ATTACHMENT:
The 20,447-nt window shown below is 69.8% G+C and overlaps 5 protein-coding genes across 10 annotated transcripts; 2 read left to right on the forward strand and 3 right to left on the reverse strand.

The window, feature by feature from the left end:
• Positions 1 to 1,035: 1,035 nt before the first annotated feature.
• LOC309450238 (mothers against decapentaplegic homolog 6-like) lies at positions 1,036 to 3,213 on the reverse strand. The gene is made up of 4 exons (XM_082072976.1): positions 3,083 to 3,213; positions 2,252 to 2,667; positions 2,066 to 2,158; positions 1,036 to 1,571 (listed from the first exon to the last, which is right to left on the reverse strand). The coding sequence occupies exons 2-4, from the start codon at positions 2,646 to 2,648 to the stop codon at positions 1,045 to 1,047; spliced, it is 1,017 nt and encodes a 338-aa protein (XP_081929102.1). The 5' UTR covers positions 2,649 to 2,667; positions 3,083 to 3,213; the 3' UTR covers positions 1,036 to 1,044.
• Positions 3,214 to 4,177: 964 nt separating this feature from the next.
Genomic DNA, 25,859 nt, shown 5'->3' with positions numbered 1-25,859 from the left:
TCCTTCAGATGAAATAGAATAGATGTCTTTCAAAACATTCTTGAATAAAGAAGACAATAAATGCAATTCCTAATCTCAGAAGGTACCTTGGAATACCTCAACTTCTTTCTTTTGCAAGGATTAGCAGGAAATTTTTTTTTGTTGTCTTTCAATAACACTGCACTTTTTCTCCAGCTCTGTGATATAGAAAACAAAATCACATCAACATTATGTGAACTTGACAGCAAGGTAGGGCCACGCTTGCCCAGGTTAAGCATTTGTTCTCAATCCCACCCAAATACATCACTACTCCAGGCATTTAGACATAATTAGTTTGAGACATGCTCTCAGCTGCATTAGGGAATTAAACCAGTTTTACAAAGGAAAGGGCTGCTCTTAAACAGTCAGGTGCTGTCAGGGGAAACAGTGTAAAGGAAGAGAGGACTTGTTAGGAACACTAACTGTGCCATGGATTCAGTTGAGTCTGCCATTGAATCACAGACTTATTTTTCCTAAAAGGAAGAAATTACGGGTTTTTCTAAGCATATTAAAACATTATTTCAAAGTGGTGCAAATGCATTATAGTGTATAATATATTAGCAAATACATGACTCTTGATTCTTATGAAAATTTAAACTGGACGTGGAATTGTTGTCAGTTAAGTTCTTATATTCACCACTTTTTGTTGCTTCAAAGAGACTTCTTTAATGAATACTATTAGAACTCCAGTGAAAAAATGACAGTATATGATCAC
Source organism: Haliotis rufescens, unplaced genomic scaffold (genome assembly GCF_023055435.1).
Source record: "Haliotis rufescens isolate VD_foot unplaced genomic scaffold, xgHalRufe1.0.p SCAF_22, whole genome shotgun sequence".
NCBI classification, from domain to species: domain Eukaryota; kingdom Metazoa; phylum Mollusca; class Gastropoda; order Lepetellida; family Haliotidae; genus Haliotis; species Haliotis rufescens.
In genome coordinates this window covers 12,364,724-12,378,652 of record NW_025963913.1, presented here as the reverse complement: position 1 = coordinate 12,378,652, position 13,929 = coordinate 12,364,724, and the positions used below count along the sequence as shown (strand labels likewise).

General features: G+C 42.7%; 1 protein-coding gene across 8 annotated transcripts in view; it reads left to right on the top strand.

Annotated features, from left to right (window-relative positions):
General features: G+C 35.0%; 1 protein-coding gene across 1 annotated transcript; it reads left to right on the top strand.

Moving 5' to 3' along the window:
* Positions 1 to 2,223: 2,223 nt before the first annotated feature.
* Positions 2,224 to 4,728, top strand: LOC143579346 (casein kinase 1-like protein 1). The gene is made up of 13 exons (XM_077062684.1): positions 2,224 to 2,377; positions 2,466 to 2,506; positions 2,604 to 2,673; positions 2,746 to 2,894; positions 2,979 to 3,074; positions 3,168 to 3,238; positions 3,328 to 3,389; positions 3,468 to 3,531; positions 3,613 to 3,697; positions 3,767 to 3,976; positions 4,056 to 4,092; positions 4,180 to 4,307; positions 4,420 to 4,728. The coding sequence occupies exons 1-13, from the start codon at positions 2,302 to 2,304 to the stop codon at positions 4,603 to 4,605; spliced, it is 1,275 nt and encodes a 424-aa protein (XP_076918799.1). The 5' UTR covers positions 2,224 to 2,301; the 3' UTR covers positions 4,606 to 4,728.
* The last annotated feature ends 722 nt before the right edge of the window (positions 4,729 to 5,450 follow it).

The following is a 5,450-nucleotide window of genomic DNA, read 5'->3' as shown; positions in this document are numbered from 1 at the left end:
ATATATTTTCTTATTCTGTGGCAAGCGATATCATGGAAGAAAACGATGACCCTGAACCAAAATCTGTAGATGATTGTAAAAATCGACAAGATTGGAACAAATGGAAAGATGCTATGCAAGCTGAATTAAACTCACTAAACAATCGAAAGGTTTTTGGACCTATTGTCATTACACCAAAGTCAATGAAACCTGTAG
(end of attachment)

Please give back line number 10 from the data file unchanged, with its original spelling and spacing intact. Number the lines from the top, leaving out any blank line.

NCBI classification, from domain to species: domain Eukaryota; kingdom Metazoa; phylum Mollusca; class Gastropoda; order Lepetellida; family Haliotidae; genus Haliotis; species Haliotis rufescens.